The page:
If you have a large area of this pesky weed, you could cover the whole area with black plastic or weed membrane to ‘suffocate’ it. As a last resort, you can use a herbicide, but you will need to be careful with application to avoid affecting surrounding plants. 

5. Ragweed

Ragweed is a broadleaf annual weed that may look quite attractive with its yellow flowers, but it is not so pretty for hayfever sufferers. One plant can be responsible for setting a billion pollen grains loose! If it appears in your lawn, the solution is to mow regularly (if you’re a hay fever sufferer, you might want to wear a mask to protect yourself). 

In the flower bed, pull them up by hand - making sure you get as much of the roots and rhizome as possible. Wear gloves for this task as you risk an allergic reaction otherwise. In the vegetable garden, they can be tackled with a hoe - the young plants will be easier to root out, the older ones may take some work.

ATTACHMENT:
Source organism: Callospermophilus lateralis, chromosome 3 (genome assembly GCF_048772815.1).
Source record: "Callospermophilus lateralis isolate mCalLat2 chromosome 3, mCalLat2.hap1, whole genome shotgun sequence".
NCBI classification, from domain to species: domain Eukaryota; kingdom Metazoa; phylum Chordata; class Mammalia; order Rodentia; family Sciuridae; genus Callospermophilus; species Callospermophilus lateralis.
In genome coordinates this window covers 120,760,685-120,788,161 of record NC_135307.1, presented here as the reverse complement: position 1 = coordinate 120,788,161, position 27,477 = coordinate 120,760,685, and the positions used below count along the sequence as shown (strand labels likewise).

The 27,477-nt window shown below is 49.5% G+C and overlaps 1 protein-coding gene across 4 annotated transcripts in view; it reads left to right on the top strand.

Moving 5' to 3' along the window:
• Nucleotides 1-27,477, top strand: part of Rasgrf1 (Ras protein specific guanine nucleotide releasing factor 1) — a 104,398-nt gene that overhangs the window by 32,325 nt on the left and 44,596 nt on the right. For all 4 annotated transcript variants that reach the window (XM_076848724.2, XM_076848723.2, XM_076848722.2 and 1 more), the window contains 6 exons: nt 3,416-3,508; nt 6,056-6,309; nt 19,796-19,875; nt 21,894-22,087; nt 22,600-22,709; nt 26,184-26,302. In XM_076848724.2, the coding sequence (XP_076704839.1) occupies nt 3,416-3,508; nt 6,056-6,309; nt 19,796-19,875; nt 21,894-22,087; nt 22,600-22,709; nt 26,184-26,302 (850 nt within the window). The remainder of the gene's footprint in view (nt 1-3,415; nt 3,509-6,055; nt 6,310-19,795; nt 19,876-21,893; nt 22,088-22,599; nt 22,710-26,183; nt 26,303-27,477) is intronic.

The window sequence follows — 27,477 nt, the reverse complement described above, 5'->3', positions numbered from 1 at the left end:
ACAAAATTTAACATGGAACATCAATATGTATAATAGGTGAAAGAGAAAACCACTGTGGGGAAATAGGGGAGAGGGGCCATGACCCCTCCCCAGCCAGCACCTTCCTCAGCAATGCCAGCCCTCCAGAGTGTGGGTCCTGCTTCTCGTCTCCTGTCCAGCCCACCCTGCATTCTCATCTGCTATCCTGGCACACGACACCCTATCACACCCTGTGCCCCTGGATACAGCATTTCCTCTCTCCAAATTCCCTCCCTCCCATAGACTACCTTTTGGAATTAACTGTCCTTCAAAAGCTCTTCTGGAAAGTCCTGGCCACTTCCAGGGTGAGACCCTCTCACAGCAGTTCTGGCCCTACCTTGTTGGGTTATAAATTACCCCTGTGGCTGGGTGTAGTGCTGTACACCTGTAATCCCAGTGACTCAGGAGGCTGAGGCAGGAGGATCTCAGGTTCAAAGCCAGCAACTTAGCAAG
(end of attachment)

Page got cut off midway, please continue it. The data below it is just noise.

What the expert says...

Horticulturist and farmer Stan Miklis (opens in new tab) says: “Bermuda Grass is also called Devil Grass. It is the most prevalent lawn grass in the south and a prime feed for cattle and horses. But in a flower bed it is a menace. Pulling by hand breaks the roots and further causes regeneration. Chemical sprays are problematic. The answer to weed control is good soil management. A healthy soil favours the preferred plant specimens and unhealthy soil grows weeds. Mulch, nutrition, water, and shading make a healthy soil. Tilth with organic materials aids in water percolation. Have a happy soil/have a happy life!” 

6. Creeping Charlie/Ground Ivy